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…Beer Wars are coming?

Beer Wars

If you think you know beer, then you need to see Beer Wars.

In America, size matters. The bigger you are, the more power you have, especially in the business world.

Director Anat Baron takes you on a no holds barred exploration of the U.S. beer industry that ultimately reveals the truth behind the label of your favorite beer. Told from an insider’s perspective, the film goes behind the scenes of the daily battles and all out wars that dominate one of America’s favorite industries.

Beer Wars begins as the corporate behemoths are being challenged by small, independent brewers who are shunning the status quo and creating innovative new beers. The story is told through 2 of these entrepreneurs – Sam and Rhonda – battling the might and tactics of Corporate America. We witness their struggle to achieve their American Dream in an industry dominated by powerful corporations unwilling to cede an inch.

This contemporary David and Goliath story is ultimately about keeping your integrity (and your family’s home) in the face of temptation. Beer Wars is a revealing and entertaining journey that provides unexpected and surprising turns and promises to change the world’s opinion on those infamous 99 bottles of beer on the wall.

[Beer Wars]

…It’s Movie Monday: Juno?

Juno

If you haven’t already seen it, then fire up Fandango, find a theater that’s playing it near you, and go see Juno.

It’s that good.

The story is about Juno MacGuff, a “confidently frank teenage girl who calls the shots with a nonchalant cool and an effortless attitude as she journeys through an emotional nine-month adventure into adulthood”.

Ellen Page plays Juno, and lights up the screen with what I can easily imagine will be a multiple-award-winning performance, Her witty, fast paced dialogue creates a lovable character that you can’t help but root for, and she manages to both control her life with a tough exterior and search for meaning within a growing interior at the same time.

Michael Cera plays Bleeker (the father) and continues his recent climb up Hollywood’s star ladder. He isn’t in the film as much as I would have expected, but the scenes that he is in are filled with a great dialogue that lends itself well to the high-school theme. Both Juno and Bleeker are a mix of confidence and confusion, and their growing and changing relationship mirrors the growing and chancing that Juno’s body is going through.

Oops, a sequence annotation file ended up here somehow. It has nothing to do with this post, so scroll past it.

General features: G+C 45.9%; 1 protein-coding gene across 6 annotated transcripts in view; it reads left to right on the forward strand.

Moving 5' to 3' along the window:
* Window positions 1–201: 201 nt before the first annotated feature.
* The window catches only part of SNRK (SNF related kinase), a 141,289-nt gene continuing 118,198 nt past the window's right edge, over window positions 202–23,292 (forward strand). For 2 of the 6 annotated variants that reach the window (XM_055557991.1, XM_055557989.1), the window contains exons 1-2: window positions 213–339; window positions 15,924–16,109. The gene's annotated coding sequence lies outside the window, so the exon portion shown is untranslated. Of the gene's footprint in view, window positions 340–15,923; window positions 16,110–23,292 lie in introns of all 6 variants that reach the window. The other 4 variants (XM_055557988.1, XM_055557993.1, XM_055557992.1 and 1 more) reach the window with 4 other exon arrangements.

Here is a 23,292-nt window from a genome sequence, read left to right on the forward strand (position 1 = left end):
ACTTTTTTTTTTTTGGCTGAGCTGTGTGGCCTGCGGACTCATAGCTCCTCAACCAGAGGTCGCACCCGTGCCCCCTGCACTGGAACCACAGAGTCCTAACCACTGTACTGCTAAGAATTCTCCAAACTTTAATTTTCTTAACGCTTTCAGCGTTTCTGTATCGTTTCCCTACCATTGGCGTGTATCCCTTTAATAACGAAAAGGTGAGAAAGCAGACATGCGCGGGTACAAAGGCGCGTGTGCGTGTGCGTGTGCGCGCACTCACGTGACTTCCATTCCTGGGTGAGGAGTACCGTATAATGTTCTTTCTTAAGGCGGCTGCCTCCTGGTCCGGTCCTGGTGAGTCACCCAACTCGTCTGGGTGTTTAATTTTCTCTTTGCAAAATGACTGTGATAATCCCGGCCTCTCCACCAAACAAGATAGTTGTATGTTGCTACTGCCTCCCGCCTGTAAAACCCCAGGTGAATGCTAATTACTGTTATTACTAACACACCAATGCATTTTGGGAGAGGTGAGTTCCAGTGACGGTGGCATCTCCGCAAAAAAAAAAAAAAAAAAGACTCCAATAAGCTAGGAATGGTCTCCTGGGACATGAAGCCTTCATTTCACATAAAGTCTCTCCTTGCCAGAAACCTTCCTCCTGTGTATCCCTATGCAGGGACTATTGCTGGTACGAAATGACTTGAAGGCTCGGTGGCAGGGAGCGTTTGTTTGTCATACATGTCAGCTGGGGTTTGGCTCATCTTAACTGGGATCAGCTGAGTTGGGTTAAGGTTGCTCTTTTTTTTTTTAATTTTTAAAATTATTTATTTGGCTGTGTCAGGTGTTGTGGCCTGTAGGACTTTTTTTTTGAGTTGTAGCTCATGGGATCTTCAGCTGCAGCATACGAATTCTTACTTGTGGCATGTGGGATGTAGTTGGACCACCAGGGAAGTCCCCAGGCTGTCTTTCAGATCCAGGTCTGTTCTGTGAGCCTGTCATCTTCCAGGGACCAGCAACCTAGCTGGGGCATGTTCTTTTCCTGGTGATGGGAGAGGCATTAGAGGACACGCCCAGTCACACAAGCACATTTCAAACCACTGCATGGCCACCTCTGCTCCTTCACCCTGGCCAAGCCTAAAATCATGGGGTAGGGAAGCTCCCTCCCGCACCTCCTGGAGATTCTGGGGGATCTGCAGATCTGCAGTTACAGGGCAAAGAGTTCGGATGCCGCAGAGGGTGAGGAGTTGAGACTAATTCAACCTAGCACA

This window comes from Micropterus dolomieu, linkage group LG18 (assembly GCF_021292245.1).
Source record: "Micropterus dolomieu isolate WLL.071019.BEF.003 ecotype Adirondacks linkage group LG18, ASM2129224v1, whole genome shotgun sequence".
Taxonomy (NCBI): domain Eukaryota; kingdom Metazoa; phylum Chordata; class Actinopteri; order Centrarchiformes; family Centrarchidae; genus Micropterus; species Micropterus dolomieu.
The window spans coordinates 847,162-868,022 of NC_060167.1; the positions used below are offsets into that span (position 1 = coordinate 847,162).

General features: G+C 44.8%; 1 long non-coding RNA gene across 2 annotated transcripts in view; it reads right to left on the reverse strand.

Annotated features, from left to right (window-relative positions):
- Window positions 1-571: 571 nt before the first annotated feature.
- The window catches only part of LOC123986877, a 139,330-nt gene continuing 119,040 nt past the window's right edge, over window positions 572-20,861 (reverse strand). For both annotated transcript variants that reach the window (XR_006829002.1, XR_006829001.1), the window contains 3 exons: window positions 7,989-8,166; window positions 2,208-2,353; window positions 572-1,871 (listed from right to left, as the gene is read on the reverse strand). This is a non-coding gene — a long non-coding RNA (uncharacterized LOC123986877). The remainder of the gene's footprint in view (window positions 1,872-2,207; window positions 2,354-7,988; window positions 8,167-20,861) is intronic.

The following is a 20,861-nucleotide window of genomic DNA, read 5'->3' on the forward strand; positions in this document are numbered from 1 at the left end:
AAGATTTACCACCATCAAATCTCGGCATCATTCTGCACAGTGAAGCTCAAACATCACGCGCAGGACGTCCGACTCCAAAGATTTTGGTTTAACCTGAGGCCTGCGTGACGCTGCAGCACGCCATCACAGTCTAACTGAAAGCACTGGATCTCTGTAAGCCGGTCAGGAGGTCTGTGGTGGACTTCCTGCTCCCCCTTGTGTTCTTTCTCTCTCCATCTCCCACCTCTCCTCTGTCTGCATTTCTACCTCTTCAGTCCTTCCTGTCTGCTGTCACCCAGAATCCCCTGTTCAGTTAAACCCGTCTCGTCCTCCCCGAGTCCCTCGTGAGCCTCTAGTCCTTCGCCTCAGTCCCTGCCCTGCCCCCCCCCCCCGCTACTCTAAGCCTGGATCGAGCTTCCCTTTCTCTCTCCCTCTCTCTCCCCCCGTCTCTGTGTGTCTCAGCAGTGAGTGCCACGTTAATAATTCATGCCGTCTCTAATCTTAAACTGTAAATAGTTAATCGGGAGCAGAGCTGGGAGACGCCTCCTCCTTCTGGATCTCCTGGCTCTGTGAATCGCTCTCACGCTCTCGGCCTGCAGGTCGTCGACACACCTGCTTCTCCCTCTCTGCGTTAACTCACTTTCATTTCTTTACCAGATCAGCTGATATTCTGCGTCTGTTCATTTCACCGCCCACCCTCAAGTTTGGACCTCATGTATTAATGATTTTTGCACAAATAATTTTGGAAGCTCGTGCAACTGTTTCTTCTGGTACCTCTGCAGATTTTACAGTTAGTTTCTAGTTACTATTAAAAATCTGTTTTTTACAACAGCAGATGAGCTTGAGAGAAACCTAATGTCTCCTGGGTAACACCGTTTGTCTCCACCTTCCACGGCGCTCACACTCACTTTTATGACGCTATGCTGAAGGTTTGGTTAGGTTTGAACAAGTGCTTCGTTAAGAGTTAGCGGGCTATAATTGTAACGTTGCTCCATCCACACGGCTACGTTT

Jason Bateman and Jennifer Garner play the role of the adopting parents, and each deliver a stellar performance that adds another element to the film. Bateman struggles to figure out what type of person he wants to become as Garner struggles to become the person that she knows she wants to be, and neither over-sells their role.

Allison Janney and J.K. Simmons play the role of Juno’s parents, and are supportive in a way that is both enviable and believable.

For a movie that manages to make you feel good, it does deal with a rather heavy issue, and also runs through the full range of emotions. There are moments of pure comedy, moments of great emotion and connection, moments of truth and moments of powerful silence, and each pulls you in a different direction. However, the plot never takes you down an expected path, and in the end, you’ll want to cheer for a film that manages to define what a coming-of-age tale should be.

Grade: A+
Theater Worthy: Definitely

[Juno]

[Rotten Tomatoes – Juno]

[IMDb – Juno]

…Recycling is good for the planet?

Recycling

If you recycle (and you should), then you probably separate out what’s recyclable from what’s not, put both on the curb, and never think about it again.

But what happens when you recycle?

How does it work? Is it worth the effort? Is recycling waste just going into a landfill?

The Economist decided to tackle all these questions and more, and put together a great piece called The Truth About Recycling.

    If done right, there is no doubt that recycling saves energy and raw materials, and reduces pollution. But as well as trying to recycle more, it is also important to try to recycle better. As technologies and materials evolve, there is room for improvement and cause for optimism. In the end, says Ms Krebs, “waste is really a design flaw.”

[The Economist – The Truth About Recycling]

…Hairy Mail doesn’t like cigarettes?

Hairy Mail

Hairy Mail lets you write out any message and send it to anyone in the expanse of hair on one poor man’s back. It’s sponsored by the truth campaign, and the goal is to spread the message that “Sodium hydroxide is a caustic compound found in hair-removal products. It’s also found in cigarettes”. Smoking is bad.

[Hairy Mail]

[Via: Neatorama]